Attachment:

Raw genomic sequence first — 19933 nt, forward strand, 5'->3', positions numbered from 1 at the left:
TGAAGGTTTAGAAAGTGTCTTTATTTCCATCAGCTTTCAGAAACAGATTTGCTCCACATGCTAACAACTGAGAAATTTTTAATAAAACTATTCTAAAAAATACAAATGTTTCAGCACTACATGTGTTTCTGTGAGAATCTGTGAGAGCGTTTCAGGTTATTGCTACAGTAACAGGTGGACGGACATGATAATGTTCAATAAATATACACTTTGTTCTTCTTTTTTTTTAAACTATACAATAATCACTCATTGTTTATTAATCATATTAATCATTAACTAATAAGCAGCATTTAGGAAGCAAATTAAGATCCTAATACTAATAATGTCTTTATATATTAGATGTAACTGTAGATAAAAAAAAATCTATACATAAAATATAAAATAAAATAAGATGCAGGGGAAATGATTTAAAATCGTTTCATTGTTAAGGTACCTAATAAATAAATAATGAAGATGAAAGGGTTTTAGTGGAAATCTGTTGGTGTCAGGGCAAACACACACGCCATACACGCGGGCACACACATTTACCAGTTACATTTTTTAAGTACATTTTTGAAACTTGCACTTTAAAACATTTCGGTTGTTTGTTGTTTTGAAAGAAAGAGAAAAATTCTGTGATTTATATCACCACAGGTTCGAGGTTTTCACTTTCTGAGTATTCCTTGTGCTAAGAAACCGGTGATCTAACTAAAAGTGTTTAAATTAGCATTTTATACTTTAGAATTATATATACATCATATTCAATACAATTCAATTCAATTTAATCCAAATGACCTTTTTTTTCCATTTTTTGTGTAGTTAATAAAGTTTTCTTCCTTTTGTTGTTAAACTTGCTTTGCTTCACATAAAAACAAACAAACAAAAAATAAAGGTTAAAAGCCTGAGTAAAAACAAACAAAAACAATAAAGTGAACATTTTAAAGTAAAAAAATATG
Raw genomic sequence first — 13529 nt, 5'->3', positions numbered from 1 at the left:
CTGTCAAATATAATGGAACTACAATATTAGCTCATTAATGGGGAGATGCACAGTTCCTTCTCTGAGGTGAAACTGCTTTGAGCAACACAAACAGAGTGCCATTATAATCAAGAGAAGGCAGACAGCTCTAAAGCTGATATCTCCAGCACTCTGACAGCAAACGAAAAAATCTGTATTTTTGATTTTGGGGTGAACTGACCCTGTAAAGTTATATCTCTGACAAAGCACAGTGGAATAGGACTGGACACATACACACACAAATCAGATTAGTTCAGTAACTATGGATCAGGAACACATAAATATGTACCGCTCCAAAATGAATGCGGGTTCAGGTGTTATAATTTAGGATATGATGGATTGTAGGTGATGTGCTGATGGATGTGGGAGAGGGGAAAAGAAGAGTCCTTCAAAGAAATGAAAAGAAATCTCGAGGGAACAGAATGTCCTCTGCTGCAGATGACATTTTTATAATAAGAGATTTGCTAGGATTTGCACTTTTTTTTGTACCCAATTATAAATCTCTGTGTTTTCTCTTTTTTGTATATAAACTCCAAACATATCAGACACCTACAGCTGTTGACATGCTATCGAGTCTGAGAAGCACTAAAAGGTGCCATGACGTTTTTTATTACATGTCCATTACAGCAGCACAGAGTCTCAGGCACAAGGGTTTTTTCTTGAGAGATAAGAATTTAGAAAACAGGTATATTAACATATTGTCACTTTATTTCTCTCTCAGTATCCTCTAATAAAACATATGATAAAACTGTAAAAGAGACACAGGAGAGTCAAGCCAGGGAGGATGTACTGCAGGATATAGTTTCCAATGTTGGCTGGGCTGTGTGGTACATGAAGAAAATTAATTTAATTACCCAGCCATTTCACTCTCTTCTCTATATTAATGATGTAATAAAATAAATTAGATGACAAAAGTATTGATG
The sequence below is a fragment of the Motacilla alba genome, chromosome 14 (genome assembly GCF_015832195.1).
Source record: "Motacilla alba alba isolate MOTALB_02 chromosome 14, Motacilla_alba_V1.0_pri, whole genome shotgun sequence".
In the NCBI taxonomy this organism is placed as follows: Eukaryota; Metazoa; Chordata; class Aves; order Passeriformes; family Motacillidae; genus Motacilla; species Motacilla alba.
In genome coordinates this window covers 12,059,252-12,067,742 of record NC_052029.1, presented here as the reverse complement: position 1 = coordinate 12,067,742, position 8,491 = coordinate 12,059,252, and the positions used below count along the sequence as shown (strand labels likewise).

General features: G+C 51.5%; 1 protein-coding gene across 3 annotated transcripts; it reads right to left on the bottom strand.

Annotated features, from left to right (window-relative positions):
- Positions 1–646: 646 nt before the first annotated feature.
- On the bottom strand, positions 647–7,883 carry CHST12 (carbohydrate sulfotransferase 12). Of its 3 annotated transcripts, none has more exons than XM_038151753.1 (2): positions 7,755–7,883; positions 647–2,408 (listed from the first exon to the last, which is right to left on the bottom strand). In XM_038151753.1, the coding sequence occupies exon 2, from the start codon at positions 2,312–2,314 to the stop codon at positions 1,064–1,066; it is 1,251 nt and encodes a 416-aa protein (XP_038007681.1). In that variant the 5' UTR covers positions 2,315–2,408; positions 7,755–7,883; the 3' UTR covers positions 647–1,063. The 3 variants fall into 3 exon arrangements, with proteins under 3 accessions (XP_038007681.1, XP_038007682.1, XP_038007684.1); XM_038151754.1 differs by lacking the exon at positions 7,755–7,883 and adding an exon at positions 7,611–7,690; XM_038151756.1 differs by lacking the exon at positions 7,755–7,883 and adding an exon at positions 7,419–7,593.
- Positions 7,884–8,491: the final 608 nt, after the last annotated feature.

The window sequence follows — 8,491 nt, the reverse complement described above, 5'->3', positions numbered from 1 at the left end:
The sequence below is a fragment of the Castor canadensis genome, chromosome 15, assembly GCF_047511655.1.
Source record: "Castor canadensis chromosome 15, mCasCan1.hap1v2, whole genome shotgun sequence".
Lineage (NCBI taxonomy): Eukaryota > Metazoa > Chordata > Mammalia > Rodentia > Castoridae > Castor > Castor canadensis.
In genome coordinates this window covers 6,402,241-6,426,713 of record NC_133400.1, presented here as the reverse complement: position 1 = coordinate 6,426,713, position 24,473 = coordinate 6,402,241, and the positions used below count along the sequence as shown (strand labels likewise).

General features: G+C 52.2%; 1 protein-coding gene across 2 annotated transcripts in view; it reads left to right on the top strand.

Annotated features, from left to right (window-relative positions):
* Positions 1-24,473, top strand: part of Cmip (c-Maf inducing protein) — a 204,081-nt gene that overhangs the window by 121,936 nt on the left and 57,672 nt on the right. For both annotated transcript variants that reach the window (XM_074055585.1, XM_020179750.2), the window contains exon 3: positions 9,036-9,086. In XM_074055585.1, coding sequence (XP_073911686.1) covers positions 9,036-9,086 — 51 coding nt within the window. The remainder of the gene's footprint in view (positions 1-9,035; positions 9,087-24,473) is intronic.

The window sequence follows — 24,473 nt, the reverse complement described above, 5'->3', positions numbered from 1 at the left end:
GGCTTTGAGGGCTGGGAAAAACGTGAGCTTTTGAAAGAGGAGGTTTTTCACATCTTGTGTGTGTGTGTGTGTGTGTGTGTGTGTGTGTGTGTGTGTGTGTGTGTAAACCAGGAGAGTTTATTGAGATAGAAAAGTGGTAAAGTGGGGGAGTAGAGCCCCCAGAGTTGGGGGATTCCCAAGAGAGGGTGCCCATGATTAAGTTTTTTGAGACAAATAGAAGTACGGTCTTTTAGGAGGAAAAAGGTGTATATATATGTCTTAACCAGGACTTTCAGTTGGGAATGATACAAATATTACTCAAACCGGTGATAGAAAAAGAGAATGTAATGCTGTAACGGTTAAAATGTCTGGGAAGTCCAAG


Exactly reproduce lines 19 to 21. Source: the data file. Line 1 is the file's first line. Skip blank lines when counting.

General features: G+C 52.2%; 1 protein-coding gene across 2 annotated transcripts in view; it reads left to right on the top strand.

Annotated features, from left to right (window-relative positions):
* Positions 1-24,473, top strand: part of Cmip (c-Maf inducing protein) — a 204,081-nt gene that overhangs the window by 121,936 nt on the left and 57,672 nt on the right. For both annotated transcript variants that reach the window (XM_074055585.1, XM_020179750.2), the window contains exon 3: positions 9,036-9,086. In XM_074055585.1, coding sequence (XP_073911686.1) covers positions 9,036-9,086 — 51 coding nt within the window. The remainder of the gene's footprint in view (positions 1-9,035; positions 9,087-24,473) is intronic.